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Unformatted text preview: the directional derivatives in the direction of the
standard basis vectors e1 , . . . , en of Rn , where
e1 = (1, 0, . . . , 0),
e2 = (0, 1, 0, . . . , 0),
.
.
.
en = (0, . . . , 0, 1). (2.3)
(2.4)
(2.5)
(2.6) Notation. The directional derivative in the direction of a standard basis vector ei of
Rn is denoted by
∂
Di f (a) = Dei f (a) =
f (a).
(2.7)
∂xi
We now try to answer the following question: What is an adequate deﬁnition of
diﬀerentiability at a point a for a function f : U → Rm ? 1 • Guess 1: Require that ∂f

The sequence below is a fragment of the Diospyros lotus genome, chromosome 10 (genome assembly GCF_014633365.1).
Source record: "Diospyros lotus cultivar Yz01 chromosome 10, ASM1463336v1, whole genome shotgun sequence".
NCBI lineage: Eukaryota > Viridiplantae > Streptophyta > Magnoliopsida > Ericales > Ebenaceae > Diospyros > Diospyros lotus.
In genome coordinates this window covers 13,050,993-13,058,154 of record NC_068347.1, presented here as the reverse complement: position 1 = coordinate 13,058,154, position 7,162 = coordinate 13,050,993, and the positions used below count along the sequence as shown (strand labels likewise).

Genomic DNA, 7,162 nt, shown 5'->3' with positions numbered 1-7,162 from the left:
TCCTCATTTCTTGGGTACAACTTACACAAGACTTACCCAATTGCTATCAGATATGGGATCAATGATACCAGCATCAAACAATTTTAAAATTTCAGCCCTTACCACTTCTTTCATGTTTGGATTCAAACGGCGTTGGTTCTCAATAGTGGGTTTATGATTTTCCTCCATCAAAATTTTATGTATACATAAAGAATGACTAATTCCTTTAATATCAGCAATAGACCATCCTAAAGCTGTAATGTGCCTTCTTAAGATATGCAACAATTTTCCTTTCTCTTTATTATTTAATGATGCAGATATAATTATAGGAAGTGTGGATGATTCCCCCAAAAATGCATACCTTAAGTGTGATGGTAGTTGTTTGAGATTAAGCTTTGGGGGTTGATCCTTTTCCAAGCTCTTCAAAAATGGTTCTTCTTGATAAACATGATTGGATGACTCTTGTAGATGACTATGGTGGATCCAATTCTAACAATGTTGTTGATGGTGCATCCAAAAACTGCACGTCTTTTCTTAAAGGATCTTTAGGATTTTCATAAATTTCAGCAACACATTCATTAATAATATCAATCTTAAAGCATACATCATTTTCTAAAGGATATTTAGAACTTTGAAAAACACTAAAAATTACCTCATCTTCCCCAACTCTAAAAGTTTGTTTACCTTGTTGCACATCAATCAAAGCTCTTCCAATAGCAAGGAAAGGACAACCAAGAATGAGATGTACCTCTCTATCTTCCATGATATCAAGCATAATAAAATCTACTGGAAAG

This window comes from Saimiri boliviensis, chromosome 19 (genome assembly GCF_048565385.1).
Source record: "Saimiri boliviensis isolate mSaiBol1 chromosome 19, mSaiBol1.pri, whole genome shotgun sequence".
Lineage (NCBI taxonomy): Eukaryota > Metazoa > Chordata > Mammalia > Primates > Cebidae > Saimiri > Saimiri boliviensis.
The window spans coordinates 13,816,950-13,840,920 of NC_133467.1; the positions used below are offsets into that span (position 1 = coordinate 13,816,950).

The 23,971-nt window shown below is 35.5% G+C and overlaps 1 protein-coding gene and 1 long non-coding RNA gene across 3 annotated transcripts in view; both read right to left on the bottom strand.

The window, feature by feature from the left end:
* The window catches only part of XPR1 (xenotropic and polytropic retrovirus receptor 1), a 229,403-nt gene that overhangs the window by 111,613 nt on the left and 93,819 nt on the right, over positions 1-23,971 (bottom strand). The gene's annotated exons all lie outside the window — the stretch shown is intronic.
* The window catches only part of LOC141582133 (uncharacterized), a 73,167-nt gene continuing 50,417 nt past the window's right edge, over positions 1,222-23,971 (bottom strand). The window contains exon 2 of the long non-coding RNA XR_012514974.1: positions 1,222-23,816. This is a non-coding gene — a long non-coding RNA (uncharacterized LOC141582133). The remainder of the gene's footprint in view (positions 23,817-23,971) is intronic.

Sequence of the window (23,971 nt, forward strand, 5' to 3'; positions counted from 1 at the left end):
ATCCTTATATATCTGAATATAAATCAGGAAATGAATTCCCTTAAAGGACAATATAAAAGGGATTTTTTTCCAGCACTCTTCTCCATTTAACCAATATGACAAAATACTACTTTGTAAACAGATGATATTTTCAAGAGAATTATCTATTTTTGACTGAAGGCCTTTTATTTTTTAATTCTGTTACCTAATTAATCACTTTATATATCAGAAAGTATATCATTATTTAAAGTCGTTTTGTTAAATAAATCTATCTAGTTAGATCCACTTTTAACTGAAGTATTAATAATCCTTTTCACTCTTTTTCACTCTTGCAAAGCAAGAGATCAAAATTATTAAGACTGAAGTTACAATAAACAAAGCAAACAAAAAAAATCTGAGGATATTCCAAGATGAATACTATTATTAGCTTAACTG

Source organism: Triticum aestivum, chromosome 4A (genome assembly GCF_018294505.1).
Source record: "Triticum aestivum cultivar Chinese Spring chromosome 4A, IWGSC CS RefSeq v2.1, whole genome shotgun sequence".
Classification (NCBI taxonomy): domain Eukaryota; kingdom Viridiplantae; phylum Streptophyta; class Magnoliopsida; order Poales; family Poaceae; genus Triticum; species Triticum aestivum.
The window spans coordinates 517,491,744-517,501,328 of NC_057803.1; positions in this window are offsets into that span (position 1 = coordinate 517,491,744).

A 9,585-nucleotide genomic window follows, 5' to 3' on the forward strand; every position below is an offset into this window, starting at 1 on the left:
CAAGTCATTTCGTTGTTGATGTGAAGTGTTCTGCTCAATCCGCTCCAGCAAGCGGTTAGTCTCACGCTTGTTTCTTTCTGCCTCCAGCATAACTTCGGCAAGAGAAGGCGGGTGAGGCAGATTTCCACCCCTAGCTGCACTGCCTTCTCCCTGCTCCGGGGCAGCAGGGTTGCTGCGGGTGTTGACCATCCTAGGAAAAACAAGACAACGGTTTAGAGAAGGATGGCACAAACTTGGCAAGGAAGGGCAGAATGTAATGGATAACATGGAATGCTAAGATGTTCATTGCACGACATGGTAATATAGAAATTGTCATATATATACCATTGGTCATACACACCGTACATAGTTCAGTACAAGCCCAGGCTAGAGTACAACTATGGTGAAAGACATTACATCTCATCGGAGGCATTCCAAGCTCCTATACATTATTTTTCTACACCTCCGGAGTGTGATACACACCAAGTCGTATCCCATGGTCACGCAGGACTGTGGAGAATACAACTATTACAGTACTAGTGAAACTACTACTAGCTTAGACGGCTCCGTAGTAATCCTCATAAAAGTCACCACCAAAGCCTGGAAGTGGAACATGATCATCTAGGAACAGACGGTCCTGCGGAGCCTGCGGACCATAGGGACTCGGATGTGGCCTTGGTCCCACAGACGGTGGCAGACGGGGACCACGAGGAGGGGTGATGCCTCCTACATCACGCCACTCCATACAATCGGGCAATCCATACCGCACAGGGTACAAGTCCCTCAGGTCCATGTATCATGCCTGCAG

(a)
∂xi exists. However, this requirement is inadequate. Consider the function deﬁned by
�
0, if (x1 , x2 ) lies on the x1 axis or the x2 axis,
f (x1 , x2 ) = (2.8)
1, otherwise. Then, both ∂f
∂f
(0) = 0 and
(0) = 0, (2.9)
∂x1
∂x2 but the function f is not diﬀerentiable at (0, 0) along any other direction. • Guess 2: Require that all directional derivatives exist at a.
Unfortunately, this requirement is still inadequate. For example (from Munkres
chapter...
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This note was uploaded on 10/02/2010 for the course MAT unknown taught by Professor Unknown during the Fall '04 term at MIT.
 Fall '04
 unknown
 Calculus

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